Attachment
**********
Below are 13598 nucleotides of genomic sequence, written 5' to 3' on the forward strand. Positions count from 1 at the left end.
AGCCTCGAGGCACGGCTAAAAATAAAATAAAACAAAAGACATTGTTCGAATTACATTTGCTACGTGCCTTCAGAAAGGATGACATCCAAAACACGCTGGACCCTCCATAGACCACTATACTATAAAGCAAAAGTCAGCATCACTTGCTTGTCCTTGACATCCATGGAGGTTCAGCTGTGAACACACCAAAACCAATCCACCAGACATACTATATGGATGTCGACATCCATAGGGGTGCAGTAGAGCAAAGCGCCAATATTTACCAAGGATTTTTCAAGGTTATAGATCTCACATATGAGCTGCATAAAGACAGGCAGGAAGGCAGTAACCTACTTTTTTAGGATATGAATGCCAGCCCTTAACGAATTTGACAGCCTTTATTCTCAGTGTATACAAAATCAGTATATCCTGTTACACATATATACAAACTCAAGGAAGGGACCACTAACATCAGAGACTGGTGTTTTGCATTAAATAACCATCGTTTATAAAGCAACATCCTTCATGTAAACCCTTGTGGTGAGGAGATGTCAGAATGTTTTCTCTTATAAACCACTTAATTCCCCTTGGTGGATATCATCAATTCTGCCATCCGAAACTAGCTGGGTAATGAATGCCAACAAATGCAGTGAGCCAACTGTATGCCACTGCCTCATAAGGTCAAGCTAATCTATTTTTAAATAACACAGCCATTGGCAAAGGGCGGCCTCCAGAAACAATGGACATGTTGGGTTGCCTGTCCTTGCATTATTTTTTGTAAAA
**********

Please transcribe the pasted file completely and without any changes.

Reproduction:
Below are 13598 nucleotides of genomic sequence, written 5' to 3' on the forward strand. Positions count from 1 at the left end.
AGCCTCGAGGCACGGCTAAAAATAAAATAAAACAAAAGACATTGTTCGAATTACATTTGCTACGTGCCTTCAGAAAGGATGACATCCAAAACACGCTGGACCCTCCATAGACCACTATACTATAAAGCAAAAGTCAGCATCACTTGCTTGTCCTTGACATCCATGGAGGTTCAGCTGTGAACACACCAAAACCAATCCACCAGACATACTATATGGATGTCGACATCCATAGGGGTGCAGTAGAGCAAAGCGCCAATATTTACCAAGGATTTTTCAAGGTTATAGATCTCACATATGAGCTGCATAAAGACAGGCAGGAAGGCAGTAACCTACTTTTTTAGGATATGAATGCCAGCCCTTAACGAATTTGACAGCCTTTATTCTCAGTGTATACAAAATCAGTATATCCTGTTACACATATATACAAACTCAAGGAAGGGACCACTAACATCAGAGACTGGTGTTTTGCATTAAATAACCATCGTTTATAAAGCAACATCCTTCATGTAAACCCTTGTGGTGAGGAGATGTCAGAATGTTTTCTCTTATAAACCACTTAATTCCCCTTGGTGGATATCATCAATTCTGCCATCCGAAACTAGCTGGGTAATGAATGCCAACAAATGCAGTGAGCCAACTGTATGCCACTGCCTCATAAGGTCAAGCTAATCTATTTTTAAATAACACAGCCATTGGCAAAGGGCGGCCTCCAGAAACAATGGACATGTTGGGTTGCCTGTCCTTGCATTATTTTTTGTAAAA